Virus resistance in the toxic bloom-forming dinoflagellate Heterocapsa circularisquama to single-stranded RNA virus infection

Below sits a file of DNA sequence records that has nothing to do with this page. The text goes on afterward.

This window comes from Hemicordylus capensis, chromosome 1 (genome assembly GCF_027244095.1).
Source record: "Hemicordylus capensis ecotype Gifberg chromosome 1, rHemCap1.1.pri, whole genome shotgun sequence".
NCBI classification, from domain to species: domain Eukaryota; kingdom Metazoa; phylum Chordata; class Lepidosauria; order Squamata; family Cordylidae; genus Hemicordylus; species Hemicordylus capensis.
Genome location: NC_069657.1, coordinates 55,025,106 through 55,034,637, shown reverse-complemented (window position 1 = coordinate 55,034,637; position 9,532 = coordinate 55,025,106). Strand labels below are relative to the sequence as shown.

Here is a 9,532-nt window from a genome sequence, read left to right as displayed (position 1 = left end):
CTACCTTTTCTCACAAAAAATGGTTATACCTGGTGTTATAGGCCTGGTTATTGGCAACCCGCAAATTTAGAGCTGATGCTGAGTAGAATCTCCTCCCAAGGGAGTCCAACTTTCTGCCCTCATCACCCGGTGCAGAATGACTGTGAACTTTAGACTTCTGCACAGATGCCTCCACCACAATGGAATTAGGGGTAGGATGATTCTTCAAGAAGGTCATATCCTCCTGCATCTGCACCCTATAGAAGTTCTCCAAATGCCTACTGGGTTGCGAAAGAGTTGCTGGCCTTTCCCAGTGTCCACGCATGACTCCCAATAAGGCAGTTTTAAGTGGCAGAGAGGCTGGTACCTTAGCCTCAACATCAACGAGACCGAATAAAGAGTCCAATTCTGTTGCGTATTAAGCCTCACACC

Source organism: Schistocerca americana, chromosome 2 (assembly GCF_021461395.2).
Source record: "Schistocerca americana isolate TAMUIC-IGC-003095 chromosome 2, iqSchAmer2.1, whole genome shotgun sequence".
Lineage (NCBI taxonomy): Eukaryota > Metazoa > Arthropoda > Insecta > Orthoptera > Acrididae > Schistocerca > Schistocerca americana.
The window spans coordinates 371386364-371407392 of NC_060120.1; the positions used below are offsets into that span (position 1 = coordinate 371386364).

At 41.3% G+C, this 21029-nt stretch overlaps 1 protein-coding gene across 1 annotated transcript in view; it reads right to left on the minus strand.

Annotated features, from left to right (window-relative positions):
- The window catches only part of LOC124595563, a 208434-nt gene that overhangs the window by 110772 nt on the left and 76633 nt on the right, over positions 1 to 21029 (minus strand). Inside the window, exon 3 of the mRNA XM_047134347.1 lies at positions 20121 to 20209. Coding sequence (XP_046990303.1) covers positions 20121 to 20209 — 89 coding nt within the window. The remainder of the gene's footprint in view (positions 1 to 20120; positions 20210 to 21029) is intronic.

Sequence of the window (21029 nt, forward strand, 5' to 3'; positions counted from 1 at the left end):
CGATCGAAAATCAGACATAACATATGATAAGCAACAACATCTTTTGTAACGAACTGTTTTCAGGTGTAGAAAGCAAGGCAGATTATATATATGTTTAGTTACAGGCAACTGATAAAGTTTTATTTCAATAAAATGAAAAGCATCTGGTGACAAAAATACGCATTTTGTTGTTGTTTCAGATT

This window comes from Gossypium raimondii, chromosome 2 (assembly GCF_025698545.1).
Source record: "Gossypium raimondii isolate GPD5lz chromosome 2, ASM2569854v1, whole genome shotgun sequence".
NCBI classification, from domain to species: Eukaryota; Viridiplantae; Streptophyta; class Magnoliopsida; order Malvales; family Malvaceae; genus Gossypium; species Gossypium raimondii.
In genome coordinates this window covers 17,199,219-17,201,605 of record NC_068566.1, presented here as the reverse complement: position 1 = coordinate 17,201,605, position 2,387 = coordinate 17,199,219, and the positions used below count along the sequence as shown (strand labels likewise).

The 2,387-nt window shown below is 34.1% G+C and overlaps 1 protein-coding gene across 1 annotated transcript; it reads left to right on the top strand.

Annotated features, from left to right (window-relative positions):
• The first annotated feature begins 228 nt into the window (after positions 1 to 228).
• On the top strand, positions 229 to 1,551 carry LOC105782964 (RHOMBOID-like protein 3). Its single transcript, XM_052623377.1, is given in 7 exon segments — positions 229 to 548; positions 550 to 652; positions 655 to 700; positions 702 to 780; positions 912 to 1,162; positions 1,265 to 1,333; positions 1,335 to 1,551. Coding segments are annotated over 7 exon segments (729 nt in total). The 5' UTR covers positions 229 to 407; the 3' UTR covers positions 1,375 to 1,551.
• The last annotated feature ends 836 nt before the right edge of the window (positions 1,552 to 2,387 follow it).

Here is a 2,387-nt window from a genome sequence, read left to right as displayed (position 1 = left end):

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HcRNAV is the only known cultured dinoflagellate-infecting RNA virus. Lysis of its host dinoflagellate Heterocapsa circularisquama caused by HcRNAV is followed by apparent cell regrowth. Here we investigate the mechanism supporting the survival phenomenon. The proportion of normal cells with intact nucleus decreased to ∼8% by 3 days post infection, and then, increased to > 90% at 15 days post infection. There were abnormal cells lacking an intact nucleus, and this was followed by propagation of virus-resistant survivor cells. The proportion of HcRNAV-resistant cells in three different subcultures and temporal fluctuations were compared: a clonal H. circularisquama culture without virus inoculation (virus-sensitive, VS), a surviving isolate from the HcRNAV-inoculated Culture-VS incubated in autoclaved medium (virus-resistant, VR) and a portion of Culture-VR incubated with HcRNAV (VR incubated with virus, VR + V). The proportion of HcRNAV-resistant cells in Culture-VS was 0% and in Culture-VR + V was > 94% during the experiment; and Culture-VR fluctuated from 4% to 71%. Hence, the virus resistance was assumed to be reversible. Using Northern hybridization, viral genome accumulation was not detected in Culture-VR + V cells either inoculated with HcRNAV or transfected with HcRNAV-genome; thus, intracellular viral RNA replication was assumed to be interrupted in the virus-resistant cells.